The approach fits the school's identity as "an engine of innovation," King said. As its name suggests, Colorado Springs Early Colleges focuses on students charting their future by taking college courses and earning associate's or bachelor's degrees at the same time as their high school diploma.
"Because of the entrepreneurial aspect of our school, the kids feel engaged in all aspects, including the graduation ceremony," King said.
Out east at Calhan High School, longtime traditions that have become community-wide expectations prevail. Alumni who graduated from the school, both decades ago and more recently, are asked to stand and be recognized. A senior class member always sings a solo. A memory video with baby pictures of graduates plays on a big screen. Teachers wear long robes with hoods indicating their college alma mater.
"It's very structured and formal because we believe it's important for students to understand the importance of education," Calhan School District RJ1 Superintendent Linda Miller said.
But every year at the conclusion, it's time to kick up some heels. The 50 or so graduates are allowed one "playful" act involving Miller. Last year, every graduate put a string of Mardi Gras beads around her neck. Another year she got a plastic beach ball and a challenge to toss it around. Then there were the mounds of red plastic cups, which she made into a tower on stage. Sometimes it's been silly string or goofy hats.
"I'm a little scared each year - I don't know what I'll get," Miller joked. "But it's controlled fun, and there are expectations around behavior."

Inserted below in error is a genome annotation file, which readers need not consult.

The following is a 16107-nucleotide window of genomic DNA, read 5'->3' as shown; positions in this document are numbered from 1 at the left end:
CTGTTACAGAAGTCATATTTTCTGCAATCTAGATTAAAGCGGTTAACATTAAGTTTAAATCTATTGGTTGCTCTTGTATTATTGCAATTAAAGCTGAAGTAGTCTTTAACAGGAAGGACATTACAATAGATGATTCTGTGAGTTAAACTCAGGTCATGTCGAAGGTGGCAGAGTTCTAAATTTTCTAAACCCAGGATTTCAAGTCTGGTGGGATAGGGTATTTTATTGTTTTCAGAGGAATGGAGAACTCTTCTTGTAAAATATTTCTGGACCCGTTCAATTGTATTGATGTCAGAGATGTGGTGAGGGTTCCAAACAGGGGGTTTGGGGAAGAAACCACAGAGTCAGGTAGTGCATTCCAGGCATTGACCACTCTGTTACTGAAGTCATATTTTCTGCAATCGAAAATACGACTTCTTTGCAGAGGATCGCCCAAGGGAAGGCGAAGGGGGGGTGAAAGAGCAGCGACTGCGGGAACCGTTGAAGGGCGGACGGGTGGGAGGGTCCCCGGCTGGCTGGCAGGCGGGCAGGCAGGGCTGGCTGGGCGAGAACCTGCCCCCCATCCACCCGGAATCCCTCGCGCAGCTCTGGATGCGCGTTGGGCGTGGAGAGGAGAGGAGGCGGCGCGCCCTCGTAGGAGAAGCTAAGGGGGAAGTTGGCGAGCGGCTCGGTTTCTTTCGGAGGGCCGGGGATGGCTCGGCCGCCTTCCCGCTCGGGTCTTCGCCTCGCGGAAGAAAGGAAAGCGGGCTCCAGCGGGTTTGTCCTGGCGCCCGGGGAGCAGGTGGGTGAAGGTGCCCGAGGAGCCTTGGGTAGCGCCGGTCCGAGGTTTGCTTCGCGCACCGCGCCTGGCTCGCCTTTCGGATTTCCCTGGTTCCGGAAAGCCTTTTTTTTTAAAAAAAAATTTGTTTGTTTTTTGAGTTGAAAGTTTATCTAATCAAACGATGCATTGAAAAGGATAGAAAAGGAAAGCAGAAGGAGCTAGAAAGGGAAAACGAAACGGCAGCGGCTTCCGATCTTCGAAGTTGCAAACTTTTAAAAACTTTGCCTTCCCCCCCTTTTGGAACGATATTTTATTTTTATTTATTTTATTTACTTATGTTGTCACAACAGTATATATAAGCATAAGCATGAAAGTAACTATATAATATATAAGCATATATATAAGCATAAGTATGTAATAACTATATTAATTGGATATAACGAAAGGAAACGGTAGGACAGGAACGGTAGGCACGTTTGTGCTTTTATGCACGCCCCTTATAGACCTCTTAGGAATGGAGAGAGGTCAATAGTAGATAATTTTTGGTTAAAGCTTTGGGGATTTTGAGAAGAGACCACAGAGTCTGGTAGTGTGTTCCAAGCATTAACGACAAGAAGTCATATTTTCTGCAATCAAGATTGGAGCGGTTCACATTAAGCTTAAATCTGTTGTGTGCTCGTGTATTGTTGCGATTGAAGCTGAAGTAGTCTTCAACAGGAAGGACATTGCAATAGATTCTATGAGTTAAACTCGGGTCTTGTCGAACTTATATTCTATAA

Some school districts wouldn't dream of including even one deviation from their usual commencement format.
Five years ago, Cheyenne Mountain School District 12 switched its venue from the high school football field to the Colorado Springs World Arena.
That created concern about whether the district would be able to continue longstanding traditions related to the look and feel of the ceremony, Superintendent Walt Cooper said.
But the school was able to set up the seating and other aspects in a similar fashion and maintain the culture of the event - which has never permitted anything out of the ordinary.
"Oh, no, no." Cooper said.
"Our students and their families and friends are respectful of the ceremony and are mature and appropriate in the way they celebrate their accomplishment," he said. "Proper decorum doesn't often become an issue."
Lewis-Palmer School District 38's two high schools also go formal, all the way.
Graduation ceremonies for Lewis-Palmer High and Palmer Ridge High are held at the U.S. Air Force Academy's Clune Arena, where everyone must pass through a metal detector, and event staff from the arena direct guests and sell refreshments.
The ceremonies attract up to 5,000 people and are "formal, professional and well-orchestrated," D-38 spokeswoman Robin Adair said.
"Occasionally, a kid jumps after getting the diploma," she said, "but that's about all."
And, if students misbehave, "They're turned over to the MPs (military police)."
"So that sets a serious tone," Adair said.